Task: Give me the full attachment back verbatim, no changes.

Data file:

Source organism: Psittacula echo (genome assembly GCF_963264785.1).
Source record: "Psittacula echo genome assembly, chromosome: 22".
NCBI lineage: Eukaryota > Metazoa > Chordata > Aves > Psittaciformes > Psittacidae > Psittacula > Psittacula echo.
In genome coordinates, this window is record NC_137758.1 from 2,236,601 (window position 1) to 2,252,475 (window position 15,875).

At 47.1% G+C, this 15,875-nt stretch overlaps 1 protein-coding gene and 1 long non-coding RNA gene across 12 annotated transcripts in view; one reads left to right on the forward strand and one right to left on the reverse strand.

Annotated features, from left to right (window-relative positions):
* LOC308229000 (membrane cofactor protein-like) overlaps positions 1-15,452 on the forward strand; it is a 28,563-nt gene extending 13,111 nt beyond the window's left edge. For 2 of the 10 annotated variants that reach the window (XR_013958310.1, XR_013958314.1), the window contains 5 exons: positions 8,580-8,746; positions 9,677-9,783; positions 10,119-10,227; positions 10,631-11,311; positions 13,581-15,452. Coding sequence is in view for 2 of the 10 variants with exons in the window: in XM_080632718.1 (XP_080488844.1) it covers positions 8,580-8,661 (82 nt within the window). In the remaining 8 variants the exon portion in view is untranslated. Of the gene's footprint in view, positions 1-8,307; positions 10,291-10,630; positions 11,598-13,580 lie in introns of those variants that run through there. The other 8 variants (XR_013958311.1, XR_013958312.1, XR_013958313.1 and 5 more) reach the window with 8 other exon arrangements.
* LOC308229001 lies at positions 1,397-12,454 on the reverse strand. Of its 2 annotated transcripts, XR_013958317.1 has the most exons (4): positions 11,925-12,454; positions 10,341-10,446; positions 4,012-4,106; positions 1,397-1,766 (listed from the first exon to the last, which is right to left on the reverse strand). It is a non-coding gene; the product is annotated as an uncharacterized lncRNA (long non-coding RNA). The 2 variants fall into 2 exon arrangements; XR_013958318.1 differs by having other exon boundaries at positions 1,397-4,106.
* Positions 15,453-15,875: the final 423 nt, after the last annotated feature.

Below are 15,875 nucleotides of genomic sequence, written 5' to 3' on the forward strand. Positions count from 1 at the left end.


Source organism: Psittacula echo (genome assembly GCF_963264785.1).
Source record: "Psittacula echo genome assembly, chromosome: 22".
NCBI lineage: Eukaryota > Metazoa > Chordata > Aves > Psittaciformes > Psittacidae > Psittacula > Psittacula echo.
In genome coordinates, this window is record NC_137758.1 from 2,236,601 (window position 1) to 2,252,475 (window position 15,875).

At 47.1% G+C, this 15,875-nt stretch overlaps 1 protein-coding gene and 1 long non-coding RNA gene across 12 annotated transcripts in view; one reads left to right on the forward strand and one right to left on the reverse strand.

Annotated features, from left to right (window-relative positions):
* LOC308229000 (membrane cofactor protein-like) overlaps positions 1-15,452 on the forward strand; it is a 28,563-nt gene extending 13,111 nt beyond the window's left edge. For 2 of the 10 annotated variants that reach the window (XR_013958310.1, XR_013958314.1), the window contains 5 exons: positions 8,580-8,746; positions 9,677-9,783; positions 10,119-10,227; positions 10,631-11,311; positions 13,581-15,452. Coding sequence is in view for 2 of the 10 variants with exons in the window: in XM_080632718.1 (XP_080488844.1) it covers positions 8,580-8,661 (82 nt within the window). In the remaining 8 variants the exon portion in view is untranslated. Of the gene's footprint in view, positions 1-8,307; positions 10,291-10,630; positions 11,598-13,580 lie in introns of those variants that run through there. The other 8 variants (XR_013958311.1, XR_013958312.1, XR_013958313.1 and 5 more) reach the window with 8 other exon arrangements.
* LOC308229001 lies at positions 1,397-12,454 on the reverse strand. Of its 2 annotated transcripts, XR_013958317.1 has the most exons (4): positions 11,925-12,454; positions 10,341-10,446; positions 4,012-4,106; positions 1,397-1,766 (listed from the first exon to the last, which is right to left on the reverse strand). It is a non-coding gene; the product is annotated as an uncharacterized lncRNA (long non-coding RNA). The 2 variants fall into 2 exon arrangements; XR_013958318.1 differs by having other exon boundaries at positions 1,397-4,106.
* Positions 15,453-15,875: the final 423 nt, after the last annotated feature.

Below are 15,875 nucleotides of genomic sequence, written 5' to 3' on the forward strand. Positions count from 1 at the left end.